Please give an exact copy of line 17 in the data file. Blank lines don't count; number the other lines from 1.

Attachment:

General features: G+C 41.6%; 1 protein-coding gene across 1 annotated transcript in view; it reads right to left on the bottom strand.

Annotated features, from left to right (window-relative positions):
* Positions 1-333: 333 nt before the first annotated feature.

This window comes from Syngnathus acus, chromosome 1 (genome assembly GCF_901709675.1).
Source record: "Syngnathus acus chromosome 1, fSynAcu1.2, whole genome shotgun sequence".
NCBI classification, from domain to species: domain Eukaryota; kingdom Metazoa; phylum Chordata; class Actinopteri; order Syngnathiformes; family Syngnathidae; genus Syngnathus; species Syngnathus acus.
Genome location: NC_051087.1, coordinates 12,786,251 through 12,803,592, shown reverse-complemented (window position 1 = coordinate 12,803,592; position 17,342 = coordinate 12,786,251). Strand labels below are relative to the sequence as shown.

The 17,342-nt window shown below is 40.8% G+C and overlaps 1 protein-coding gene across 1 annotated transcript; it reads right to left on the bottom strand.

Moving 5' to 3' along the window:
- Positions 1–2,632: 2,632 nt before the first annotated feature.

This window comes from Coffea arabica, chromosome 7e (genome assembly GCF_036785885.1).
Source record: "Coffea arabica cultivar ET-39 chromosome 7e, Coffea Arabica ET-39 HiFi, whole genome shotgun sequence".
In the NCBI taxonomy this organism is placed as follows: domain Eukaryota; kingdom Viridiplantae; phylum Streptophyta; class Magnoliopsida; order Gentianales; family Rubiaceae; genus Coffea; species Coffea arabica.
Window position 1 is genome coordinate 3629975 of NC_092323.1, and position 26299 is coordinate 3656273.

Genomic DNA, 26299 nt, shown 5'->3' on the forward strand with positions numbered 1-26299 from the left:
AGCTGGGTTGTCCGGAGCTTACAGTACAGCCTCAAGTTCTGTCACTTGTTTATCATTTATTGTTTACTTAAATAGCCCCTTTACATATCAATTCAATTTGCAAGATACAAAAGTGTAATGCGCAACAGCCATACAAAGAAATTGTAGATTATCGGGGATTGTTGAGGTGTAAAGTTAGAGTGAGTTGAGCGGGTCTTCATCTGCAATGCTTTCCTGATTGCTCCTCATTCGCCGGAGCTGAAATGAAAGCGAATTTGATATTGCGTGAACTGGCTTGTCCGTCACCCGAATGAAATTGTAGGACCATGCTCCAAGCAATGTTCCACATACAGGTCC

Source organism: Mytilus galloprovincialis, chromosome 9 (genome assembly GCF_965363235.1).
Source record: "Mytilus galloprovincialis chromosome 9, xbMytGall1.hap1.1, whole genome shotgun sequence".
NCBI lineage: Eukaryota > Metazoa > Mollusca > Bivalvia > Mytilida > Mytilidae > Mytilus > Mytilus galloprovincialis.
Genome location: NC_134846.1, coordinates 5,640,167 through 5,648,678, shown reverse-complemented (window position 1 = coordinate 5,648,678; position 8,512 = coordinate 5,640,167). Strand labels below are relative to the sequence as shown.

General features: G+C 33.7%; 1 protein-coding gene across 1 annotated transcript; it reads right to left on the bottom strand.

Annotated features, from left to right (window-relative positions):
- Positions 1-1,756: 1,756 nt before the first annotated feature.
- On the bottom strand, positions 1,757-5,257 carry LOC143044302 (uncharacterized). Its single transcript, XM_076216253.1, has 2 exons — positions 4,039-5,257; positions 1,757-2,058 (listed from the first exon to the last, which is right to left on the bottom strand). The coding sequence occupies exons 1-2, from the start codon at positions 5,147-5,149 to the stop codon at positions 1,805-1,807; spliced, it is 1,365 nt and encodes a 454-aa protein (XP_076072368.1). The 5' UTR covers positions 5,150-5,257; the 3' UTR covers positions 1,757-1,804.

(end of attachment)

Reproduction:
Source organism: Mytilus galloprovincialis, chromosome 9 (genome assembly GCF_965363235.1).